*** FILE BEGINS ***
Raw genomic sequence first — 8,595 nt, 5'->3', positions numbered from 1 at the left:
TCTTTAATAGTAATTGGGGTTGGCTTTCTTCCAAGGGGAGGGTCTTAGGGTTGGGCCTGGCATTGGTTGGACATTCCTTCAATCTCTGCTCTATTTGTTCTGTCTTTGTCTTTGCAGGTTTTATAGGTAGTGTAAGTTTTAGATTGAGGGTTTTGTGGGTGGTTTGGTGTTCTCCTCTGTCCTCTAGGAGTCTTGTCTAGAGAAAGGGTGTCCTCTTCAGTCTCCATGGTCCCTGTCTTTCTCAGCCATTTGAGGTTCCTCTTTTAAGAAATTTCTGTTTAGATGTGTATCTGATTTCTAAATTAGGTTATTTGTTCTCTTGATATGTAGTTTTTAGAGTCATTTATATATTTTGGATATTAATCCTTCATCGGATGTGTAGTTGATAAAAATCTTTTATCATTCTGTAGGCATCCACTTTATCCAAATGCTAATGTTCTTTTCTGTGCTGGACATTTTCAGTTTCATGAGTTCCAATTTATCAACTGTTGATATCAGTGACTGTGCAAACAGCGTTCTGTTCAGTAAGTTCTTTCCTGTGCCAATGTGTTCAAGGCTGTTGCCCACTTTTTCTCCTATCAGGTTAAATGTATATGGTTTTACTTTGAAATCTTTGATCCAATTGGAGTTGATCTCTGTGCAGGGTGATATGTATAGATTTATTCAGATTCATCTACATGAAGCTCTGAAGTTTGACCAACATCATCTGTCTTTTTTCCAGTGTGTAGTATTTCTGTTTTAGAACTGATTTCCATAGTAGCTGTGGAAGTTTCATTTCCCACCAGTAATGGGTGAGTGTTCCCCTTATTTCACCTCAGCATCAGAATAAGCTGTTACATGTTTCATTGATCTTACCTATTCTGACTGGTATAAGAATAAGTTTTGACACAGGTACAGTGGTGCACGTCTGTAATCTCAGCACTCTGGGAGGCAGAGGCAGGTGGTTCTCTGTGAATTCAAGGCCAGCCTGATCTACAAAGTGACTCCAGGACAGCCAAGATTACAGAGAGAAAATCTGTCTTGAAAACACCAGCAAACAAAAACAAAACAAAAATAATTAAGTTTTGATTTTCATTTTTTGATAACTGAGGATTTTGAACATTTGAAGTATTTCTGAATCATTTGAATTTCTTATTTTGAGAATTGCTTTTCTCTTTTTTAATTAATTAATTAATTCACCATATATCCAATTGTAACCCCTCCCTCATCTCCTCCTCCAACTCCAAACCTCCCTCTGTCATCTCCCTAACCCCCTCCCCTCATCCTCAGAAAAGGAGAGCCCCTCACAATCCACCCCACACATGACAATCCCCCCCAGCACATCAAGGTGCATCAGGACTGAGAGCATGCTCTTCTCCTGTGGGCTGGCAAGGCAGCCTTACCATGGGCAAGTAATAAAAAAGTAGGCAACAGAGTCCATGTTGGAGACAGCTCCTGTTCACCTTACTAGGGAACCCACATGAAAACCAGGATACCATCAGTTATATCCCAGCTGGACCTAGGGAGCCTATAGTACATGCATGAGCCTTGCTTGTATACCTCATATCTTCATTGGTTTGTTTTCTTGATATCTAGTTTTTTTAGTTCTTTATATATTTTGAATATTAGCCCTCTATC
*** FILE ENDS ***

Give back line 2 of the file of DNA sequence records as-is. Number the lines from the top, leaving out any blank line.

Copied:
TCTTTAATAGTAATTGGGGTTGGCTTTCTTCCAAGGGGAGGGTCTTAGGGTTGGGCCTGGCATTGGTTGGACATTCCTTCAATCTCTGCTCTATTTGTTCTGTCTTTGTCTTTGCAGGTTTTATAGGTAGTGTAAGTTTTAGATTGAGGGTTTTGTGGGTGGTTTGGTGTTCTCCTCTGTCCTCTAGGAGTCTTGTCTAGAGAAAGGGTGTCCTCTTCAGTCTCCATGGTCCCTGTCTTTCTCAGCCATTTGAGGTTCCTCTTTTAAGAAATTTCTGTTTAGATGTGTATCTGATTTCTAAATTAGGTTATTTGTTCTCTTGATATGTAGTTTTTAGAGTCATTTATATATTTTGGATATTAATCCTTCATCGGATGTGTAGTTGATAAAAATCTTTTATCATTCTGTAGGCATCCACTTTATCCAAATGCTAATGTTCTTTTCTGTGCTGGACATTTTCAGTTTCATGAGTTCCAATTTATCAACTGTTGATATCAGTGACTGTGCAAACAGCGTTCTGTTCAGTAAGTTCTTTCCTGTGCCAATGTGTTCAAGGCTGTTGCCCACTTTTTCTCCTATCAGGTTAAATGTATATGGTTTTACTTTGAAATCTTTGATCCAATTGGAGTTGATCTCTGTGCAGGGTGATATGTATAGATTTATTCAGATTCATCTACATGAAGCTCTGAAGTTTGACCAACATCATCTGTCTTTTTTCCAGTGTGTAGTATTTCTGTTTTAGAACTGATTTCCATAGTAGCTGTGGAAGTTTCATTTCCCACCAGTAATGGGTGAGTGTTCCCCTTATTTCACCTCAGCATCAGAATAAGCTGTTACATGTTTCATTGATCTTACCTATTCTGACTGGTATAAGAATAAGTTTTGACACAGGTACAGTGGTGCACGTCTGTAATCTCAGCACTCTGGGAGGCAGAGGCAGGTGGTTCTCTGTGAATTCAAGGCCAGCCTGATCTACAAAGTGACTCCAGGACAGCCAAGATTACAGAGAGAAAATCTGTCTTGAAAACACCAGCAAACAAAAACAAAACAAAAATAATTAAGTTTTGATTTTCATTTTTTGATAACTGAGGATTTTGAACATTTGAAGTATTTCTGAATCATTTGAATTTCTTATTTTGAGAATTGCTTTTCTCTTTTTTAATTAATTAATTAATTCACCATATATCCAATTGTAACCCCTCCCTCATCTCCTCCTCCAACTCCAAACCTCCCTCTGTCATCTCCCTAACCCCCTCCCCTCATCCTCAGAAAAGGAGAGCCCCTCACAATCCACCCCACACATGACAATCCCCCCCAGCACATCAAGGTGCATCAGGACTGAGAGCATGCTCTTCTCCTGTGGGCTGGCAAGGCAGCCTTACCATGGGCAAGTAATAAAAAAGTAGGCAACAGAGTCCATGTTGGAGACAGCTCCTGTTCACCTTACTAGGGAACCCACATGAAAACCAGGATACCATCAGTTATATCCCAGCTGGACCTAGGGAGCCTATAGTACATGCATGAGCCTTGCTTGTATACCTCATATCTTCATTGGTTTGTTTTCTTGATATCTAGTTTTTTTAGTTCTTTATATATTTTGAATATTAGCCCTCTATC